NASHVILLE, Tennessee – While the Education Committees of both the House and Senate heard Governor Lee’s bill on a new charter school commission initiative on the same day just hours apart, the process and outcomes were very different between the two bodies.
In the House, in front of a standing room only House Hearing Room I the Education Committee had discussion on HB 0940 carried by Education Committee Chairman Mark White (R-Memphis), for a total of about one and three-quarter hours.
With White being the House Education Committee Chair and carrying the bill, he turned the gavel over to freshman legislator and Education Committee Vice-Chair Kirk Haston (R-Lobelville) to run that part of the meeting.
White started the process by introducing amendment 6140 which rewrites the bill presented to the subcommittee last week. The rewrite was an outcome of the administration listening to the concerns of the subcommittee, as reported by The Tennessee Star, and subsequently making major changes to the bill in response.
Going on with the explanation, White said the 2002 Charter School Act accepted charter schools and in 2011 the cap on the number of charter schools was removed. White then reviewed the current flow chart of charter school authorizations through three authorizers: 1) Local Education Agency (LEA), 2) the Achievement School District (ASD) and 3) the State Board of Education (SBOE).
The first two authorizers are not impacted by the proposed legislation. The legislation only applies to the SBOE and essentially replaces the SBOE in the process.
Currently, a managed charter or “sponsor” in a particular LEA applies to a local school board that either accepts or rejects the application. If the charter application is rejected, the sponsor can appeal to the SBOE that either agrees or disagrees with the local school board. If the SBOE disagrees with the local school board, then the LEA has the option of accepting the charter school or declining. If the LEA declines, then the SBOE acts as the LEA.
Chairman White explained that the SBOE was given the task but not all they need to complete that task. The legislation establishes a charter commission that would replace the SBOE as the authorizer as well performing the LEA function for charter schools under state control. In the role, the charter commission would become the subject matter expert and determine best practices in Tennessee.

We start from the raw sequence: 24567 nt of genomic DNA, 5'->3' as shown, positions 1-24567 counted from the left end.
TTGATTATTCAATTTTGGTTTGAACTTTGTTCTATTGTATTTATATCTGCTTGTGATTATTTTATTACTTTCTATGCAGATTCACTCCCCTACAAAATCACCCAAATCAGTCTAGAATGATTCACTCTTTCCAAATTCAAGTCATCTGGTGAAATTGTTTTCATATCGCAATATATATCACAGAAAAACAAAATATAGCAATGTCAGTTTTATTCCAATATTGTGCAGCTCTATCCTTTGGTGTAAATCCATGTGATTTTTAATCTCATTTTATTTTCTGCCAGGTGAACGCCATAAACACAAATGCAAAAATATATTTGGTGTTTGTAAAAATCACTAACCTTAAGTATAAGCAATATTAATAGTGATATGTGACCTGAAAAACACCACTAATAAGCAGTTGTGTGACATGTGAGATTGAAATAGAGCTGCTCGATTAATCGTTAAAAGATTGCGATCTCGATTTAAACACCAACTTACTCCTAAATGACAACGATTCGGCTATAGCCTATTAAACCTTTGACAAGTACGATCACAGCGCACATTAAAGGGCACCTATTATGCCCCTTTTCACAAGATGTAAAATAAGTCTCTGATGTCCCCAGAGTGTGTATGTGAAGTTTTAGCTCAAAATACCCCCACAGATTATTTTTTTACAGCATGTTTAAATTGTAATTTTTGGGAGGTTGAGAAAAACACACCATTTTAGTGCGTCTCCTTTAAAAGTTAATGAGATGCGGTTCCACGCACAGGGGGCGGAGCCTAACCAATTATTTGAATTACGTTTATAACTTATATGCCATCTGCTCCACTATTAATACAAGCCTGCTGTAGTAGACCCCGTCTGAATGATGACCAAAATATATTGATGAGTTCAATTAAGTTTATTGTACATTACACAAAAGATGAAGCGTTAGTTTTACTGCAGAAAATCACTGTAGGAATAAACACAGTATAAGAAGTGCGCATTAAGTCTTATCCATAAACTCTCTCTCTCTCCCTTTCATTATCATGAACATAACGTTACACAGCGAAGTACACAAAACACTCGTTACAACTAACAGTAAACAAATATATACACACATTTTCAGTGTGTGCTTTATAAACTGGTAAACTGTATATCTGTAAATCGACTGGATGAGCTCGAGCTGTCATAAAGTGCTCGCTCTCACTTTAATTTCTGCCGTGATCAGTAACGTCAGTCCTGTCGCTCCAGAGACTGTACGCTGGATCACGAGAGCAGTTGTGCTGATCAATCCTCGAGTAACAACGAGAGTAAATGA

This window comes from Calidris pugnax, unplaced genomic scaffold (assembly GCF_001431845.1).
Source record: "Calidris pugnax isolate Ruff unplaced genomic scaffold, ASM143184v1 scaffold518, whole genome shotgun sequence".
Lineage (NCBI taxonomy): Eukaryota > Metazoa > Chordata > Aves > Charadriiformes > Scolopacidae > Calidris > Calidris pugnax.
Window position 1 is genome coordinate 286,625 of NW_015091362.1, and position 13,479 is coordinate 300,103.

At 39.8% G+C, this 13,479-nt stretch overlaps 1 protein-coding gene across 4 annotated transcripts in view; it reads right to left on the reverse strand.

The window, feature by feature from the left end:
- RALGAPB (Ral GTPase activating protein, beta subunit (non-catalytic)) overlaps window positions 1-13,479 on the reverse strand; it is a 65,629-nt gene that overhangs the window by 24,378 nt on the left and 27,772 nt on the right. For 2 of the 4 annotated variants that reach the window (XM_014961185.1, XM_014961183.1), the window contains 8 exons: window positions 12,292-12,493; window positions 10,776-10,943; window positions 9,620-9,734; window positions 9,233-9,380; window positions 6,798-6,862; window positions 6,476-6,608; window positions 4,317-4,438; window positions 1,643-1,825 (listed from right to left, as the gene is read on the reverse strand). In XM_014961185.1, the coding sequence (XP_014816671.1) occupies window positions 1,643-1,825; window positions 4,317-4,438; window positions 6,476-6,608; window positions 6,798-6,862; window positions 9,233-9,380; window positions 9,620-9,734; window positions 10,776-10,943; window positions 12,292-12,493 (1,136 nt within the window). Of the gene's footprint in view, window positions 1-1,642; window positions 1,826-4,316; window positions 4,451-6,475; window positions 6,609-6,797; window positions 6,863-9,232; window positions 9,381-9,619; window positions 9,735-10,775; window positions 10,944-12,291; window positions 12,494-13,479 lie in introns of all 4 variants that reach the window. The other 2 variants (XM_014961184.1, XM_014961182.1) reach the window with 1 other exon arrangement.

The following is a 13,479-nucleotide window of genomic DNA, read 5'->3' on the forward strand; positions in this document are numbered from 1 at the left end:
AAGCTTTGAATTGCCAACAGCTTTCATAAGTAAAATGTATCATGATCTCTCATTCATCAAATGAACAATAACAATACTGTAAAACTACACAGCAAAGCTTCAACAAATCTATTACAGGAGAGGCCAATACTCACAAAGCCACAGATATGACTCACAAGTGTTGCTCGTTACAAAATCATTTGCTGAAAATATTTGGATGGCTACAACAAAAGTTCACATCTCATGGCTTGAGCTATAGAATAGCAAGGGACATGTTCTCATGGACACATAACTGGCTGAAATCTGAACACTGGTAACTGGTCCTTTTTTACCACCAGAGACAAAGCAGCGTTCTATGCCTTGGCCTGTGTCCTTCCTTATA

Vice Chair Haston called the meeting out of session in order for Department of Education Assistant Commissioner Elizabeth Fiveash and the Governor’s Legislative Director Brent Easely to come forward and answer questions by the Committee members.
A barrage of questions and concerns came from the Committee, starting with Representative Terry Lynn Weaver (R-Lancaster) and included Representatives Mark Cochran (R-Englewood), Kevin Vaughn (R-Shelby County), Scott Cepicky (R-Culleoka), Harold Love (D-Nashville), Antonio Parkinson (D-Memphis), Vincent Dixie (D-Nashville), Tom Leatherwood (R-Arlington), Jim Coley (R-Bartlett), and Jason Hodges (D-Clarksville), focusing on details and wording within the proposed legislation, and responded to by the two witnesses.
With some questions being best answered by the State Board of Education, Nathan James, Deputy Executive Director was called forward.
During the discussion, several Republican members, all freshman, including Kevin Vaughn (R-Shelby County), Scott Cepicky (R-Culleoka), Tom Leatherwood (R-Arlington) and Mark Cochran (R-Englewood) indicated that, for various reasons, they could not support the bill.
This, despite the fact that Cochran, in particular, had previously indicated he would support the measure, as reported by The Star.
About an hour into the meeting and around the time of a more heated part of the discussion, House Speaker Glen Casada (R-Franklin) made an appearance behind the top of the three rows of members seats, speaking with Vice Chair Haston, presumably coaching him on managing the meeting.
Casada is known to be a supporter of school choice initiatives. Earlier this year during a celebration of School Choice Week during which Speaker Pro Tem Bill Dunn (R-Knoxville) was honored by the Tennessee Federation for Children with the 2019 Champion of Choice award, Casada said “Now is the time,” referring to Education Savings Accounts.
In fact, school choice and charter schools are part of the Republican party platform.
After leaving the committee room for about a half hour, Casada and House Assistant Majority Leader Ron Gant (R-Rossville) came back into the room and stood against the wall, providing support and encouragement to the committee members.
In giving his closing statement, White said, “Back to the basics of this bill, basically all we’re doing is going from a State Board doing the same but we’re going to a commission.” Of charters, White said, “We’ve had them for 17 years. I think we need to continue to advance on how that we control, organize and make sure we have the best charters.”